French Second-Quarter Growth Slower than Expected
The French economy grew at a disappointing pace in the second quarter, held back by sluggish exports and stagnant business investment, official data showed on Tuesday, raising fears about the outlook for the year.
Gross domestic product climbed 0.3%, national statistics office INSEE said, weaker than the 0.5% forecast by economists in a Reuters poll and an unrevised 0.5% rise in the first quarter.
"The lesson from the data is that growth is weak. The 2% growth that we were expecting for the entire year will be hard to achieve," said Philippe Brossard, economist at Euler Hermes.
The government is relying on a pickup in economic growth to meet its budget goals and the 2007 budget forecast is based on an assumption of 2.0% to 2.5% growth this year.
The report was also far weaker than a Bank of France forecast from July for second quarter growth of 0.6%.
Consumer spending, the mainstay of recent economic activity, climbed 0.6%, up from 0.5% in the first quarter, INSEE said.
But this was counterbalanced by weak trade and investment. Business investment was flat after rising 1.4% in the first quarter.
"From what I have seen, deceleration in investments was concentrated on equipment goods," said Tullia Bucco, economist at Unicredit MIB. "This was very disappointing given indications from capital goods imports that they would remain resilient throughout the quarter."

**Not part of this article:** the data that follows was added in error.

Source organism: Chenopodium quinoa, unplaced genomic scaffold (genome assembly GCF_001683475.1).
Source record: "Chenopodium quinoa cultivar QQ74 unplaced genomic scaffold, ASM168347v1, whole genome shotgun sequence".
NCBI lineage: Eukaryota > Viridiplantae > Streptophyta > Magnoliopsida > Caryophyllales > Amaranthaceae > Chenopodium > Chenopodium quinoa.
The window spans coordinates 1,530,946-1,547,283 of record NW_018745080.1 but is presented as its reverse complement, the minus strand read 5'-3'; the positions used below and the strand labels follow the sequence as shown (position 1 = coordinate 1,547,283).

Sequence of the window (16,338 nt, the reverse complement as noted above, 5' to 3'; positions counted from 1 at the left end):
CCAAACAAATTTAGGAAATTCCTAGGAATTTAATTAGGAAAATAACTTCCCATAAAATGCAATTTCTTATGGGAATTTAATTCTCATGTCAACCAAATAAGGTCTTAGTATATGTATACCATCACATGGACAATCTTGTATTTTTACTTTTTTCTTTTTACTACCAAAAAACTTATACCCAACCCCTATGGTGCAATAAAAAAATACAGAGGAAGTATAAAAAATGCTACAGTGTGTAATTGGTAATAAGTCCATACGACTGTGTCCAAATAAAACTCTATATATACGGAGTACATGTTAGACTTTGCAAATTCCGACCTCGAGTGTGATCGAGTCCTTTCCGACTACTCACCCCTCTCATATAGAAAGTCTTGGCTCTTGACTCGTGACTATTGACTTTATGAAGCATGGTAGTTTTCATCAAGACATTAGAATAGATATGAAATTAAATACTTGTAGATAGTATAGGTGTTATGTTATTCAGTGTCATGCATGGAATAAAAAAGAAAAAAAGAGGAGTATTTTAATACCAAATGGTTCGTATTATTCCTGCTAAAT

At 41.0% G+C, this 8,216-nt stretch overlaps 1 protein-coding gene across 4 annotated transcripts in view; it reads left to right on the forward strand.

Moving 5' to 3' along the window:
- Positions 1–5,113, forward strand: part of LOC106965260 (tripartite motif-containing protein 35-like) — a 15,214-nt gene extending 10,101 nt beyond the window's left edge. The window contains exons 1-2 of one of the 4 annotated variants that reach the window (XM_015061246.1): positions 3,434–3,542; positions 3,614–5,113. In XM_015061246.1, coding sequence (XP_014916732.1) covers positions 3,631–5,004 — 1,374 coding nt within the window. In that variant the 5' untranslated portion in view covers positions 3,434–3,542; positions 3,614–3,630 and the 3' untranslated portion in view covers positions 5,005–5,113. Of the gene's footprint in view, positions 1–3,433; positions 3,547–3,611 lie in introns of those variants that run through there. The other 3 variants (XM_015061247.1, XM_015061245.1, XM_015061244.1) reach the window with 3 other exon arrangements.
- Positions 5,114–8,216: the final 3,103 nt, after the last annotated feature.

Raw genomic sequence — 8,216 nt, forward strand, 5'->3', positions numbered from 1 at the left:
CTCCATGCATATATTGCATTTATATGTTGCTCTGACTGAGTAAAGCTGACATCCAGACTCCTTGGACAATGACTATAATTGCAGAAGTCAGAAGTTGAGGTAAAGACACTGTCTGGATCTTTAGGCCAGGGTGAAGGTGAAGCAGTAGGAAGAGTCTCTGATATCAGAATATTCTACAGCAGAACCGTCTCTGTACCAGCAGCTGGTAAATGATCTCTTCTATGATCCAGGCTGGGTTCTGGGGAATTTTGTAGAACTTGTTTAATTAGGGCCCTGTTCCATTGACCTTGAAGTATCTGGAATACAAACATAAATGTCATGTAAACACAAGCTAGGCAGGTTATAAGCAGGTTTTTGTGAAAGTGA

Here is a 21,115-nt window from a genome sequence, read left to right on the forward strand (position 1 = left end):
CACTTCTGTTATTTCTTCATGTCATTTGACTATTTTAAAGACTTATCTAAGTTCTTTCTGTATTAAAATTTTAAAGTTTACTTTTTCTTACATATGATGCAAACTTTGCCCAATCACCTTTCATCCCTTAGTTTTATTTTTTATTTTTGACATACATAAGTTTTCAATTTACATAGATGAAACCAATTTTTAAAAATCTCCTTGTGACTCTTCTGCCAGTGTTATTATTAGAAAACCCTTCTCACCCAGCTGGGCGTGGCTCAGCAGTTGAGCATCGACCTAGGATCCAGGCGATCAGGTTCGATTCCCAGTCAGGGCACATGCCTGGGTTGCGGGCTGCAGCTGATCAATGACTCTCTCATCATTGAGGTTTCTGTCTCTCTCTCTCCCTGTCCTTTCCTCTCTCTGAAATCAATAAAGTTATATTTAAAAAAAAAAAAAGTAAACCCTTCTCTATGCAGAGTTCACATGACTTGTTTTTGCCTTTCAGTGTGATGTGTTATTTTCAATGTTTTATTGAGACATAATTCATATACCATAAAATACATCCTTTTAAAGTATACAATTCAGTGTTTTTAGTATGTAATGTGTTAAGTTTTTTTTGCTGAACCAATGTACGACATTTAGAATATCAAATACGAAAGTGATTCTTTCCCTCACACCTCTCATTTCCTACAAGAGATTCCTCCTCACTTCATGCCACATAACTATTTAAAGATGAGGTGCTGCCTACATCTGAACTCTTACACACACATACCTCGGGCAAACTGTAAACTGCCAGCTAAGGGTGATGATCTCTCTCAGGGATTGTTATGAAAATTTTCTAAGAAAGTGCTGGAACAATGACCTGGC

Foreign trade was down 0.3% as a surge in imports outweighed a solid rise in exports.
"Exports were not great but what we're seeing again is the strength of imports," said Sonia Pangusion, senior economist, Global Insight. "The figures today confirm that France is consuming without producing."
Bosses complain the strong euro is making business difficult and President Nicolas Sarkozy has repeated those concerns.
The report follows the release earlier on Tuesday of a below-forecast German growth report for the second quarter. GDP also grew by just 0.3% on the quarter as construction investment fell. But there, a rapid bounceback is predicted.
"The figures for the second quarter are not going to look very good for the euro zone as a whole," said Pangusion.
In a separate report, INSEE said French consumer prices fell 0.3% in July month-on-month and rose 1.2% year on the year. Both numbers were weaker than expected and suggest inflation is contained.